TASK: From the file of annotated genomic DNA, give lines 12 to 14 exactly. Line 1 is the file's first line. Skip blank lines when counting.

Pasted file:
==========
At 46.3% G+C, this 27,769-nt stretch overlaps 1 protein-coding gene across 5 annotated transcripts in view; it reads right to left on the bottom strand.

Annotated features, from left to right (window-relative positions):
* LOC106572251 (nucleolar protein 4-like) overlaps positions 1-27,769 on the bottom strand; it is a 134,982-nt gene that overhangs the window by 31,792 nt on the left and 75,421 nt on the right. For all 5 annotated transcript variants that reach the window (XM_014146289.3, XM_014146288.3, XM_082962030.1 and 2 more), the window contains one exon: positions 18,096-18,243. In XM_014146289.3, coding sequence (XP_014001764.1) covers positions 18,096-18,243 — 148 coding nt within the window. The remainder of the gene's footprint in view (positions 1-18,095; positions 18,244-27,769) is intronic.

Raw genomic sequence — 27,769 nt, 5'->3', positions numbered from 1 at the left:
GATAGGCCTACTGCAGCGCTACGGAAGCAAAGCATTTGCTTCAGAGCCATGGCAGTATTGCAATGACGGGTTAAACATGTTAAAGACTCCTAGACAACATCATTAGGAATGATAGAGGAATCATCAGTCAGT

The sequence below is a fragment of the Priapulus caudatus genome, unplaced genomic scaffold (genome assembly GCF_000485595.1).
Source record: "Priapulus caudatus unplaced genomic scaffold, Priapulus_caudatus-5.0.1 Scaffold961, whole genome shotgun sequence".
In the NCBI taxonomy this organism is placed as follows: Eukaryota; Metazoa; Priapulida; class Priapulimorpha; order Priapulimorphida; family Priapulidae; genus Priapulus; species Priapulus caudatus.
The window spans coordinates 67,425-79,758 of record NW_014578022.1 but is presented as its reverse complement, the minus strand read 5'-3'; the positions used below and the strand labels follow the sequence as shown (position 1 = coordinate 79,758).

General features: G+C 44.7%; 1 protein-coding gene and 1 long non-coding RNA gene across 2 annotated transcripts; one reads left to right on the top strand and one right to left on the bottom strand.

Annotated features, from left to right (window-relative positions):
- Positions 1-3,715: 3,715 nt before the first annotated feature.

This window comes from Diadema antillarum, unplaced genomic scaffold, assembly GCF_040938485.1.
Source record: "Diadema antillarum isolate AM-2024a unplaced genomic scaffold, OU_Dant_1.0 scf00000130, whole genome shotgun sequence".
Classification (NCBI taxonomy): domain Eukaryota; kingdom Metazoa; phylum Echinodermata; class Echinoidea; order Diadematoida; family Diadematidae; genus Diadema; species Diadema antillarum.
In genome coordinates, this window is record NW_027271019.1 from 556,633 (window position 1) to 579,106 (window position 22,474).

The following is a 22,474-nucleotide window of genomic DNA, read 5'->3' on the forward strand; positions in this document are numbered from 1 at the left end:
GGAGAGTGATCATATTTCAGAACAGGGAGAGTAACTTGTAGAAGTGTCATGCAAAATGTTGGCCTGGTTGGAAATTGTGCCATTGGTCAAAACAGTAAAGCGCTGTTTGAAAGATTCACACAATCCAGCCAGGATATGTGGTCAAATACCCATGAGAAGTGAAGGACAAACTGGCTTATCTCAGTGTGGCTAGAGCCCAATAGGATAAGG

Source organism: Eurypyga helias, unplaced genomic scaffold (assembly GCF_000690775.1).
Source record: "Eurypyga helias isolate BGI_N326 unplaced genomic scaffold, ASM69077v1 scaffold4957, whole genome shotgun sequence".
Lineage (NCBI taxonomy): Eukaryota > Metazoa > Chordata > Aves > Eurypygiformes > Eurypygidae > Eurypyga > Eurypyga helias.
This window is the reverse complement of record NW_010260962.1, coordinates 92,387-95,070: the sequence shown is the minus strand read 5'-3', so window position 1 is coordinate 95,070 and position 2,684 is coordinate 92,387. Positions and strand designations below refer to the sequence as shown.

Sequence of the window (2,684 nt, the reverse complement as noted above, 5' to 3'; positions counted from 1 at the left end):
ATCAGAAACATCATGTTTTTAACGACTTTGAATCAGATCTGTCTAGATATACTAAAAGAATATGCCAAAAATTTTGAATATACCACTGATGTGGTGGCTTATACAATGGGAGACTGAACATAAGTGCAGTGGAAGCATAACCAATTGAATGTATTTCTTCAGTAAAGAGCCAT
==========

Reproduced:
- Positions 1-3,715: 3,715 nt before the first annotated feature.

This window comes from Diadema antillarum, unplaced genomic scaffold, assembly GCF_040938485.1.
Source record: "Diadema antillarum isolate AM-2024a unplaced genomic scaffold, OU_Dant_1.0 scf00000130, whole genome shotgun sequence".